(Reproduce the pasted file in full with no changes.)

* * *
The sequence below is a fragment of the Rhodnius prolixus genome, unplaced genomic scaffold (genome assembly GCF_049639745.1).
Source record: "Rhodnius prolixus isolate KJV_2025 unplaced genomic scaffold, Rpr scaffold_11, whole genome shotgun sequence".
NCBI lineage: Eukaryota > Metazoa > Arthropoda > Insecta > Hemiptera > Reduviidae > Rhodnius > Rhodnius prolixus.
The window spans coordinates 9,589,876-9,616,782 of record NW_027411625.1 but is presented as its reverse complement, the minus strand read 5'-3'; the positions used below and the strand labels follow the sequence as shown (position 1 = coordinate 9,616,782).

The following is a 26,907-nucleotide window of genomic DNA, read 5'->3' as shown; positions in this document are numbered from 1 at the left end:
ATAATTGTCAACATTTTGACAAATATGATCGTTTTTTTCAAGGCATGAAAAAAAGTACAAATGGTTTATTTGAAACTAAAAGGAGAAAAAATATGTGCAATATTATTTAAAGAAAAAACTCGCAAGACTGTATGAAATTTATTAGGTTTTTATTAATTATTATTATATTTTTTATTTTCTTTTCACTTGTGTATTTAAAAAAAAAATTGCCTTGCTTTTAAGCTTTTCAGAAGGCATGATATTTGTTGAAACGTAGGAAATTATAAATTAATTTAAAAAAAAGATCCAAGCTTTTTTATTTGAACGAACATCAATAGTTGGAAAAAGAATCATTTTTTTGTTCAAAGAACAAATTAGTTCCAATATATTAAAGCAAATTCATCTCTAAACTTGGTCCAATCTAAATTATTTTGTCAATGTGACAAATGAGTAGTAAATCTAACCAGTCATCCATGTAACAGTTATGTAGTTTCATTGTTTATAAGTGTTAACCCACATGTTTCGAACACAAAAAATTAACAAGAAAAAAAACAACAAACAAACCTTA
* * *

The sequence below is a fragment of the Rhodnius prolixus genome, unplaced genomic scaffold (genome assembly GCF_049639745.1).
Source record: "Rhodnius prolixus isolate KJV_2025 unplaced genomic scaffold, Rpr scaffold_11, whole genome shotgun sequence".
NCBI lineage: Eukaryota > Metazoa > Arthropoda > Insecta > Hemiptera > Reduviidae > Rhodnius > Rhodnius prolixus.
The window spans coordinates 9,589,876-9,616,782 of record NW_027411625.1 but is presented as its reverse complement, the minus strand read 5'-3'; the positions used below and the strand labels follow the sequence as shown (position 1 = coordinate 9,616,782).

The following is a 26,907-nucleotide window of genomic DNA, read 5'->3' as shown; positions in this document are numbered from 1 at the left end:
ATAATTGTCAACATTTTGACAAATATGATCGTTTTTTTCAAGGCATGAAAAAAAGTACAAATGGTTTATTTGAAACTAAAAGGAGAAAAAATATGTGCAATATTATTTAAAGAAAAAACTCGCAAGACTGTATGAAATTTATTAGGTTTTTATTAATTATTATTATATTTTTTATTTTCTTTTCACTTGTGTATTTAAAAAAAAAATTGCCTTGCTTTTAAGCTTTTCAGAAGGCATGATATTTGTTGAAACGTAGGAAATTATAAATTAATTTAAAAAAAAGATCCAAGCTTTTTTATTTGAACGAACATCAATAGTTGGAAAAAGAATCATTTTTTTGTTCAAAGAACAAATTAGTTCCAATATATTAAAGCAAATTCATCTCTAAACTTGGTCCAATCTAAATTATTTTGTCAATGTGACAAATGAGTAGTAAATCTAACCAGTCATCCATGTAACAGTTATGTAGTTTCATTGTTTATAAGTGTTAACCCACATGTTTCGAACACAAAAAATTAACAAGAAAAAAAACAACAAACAAACCTTA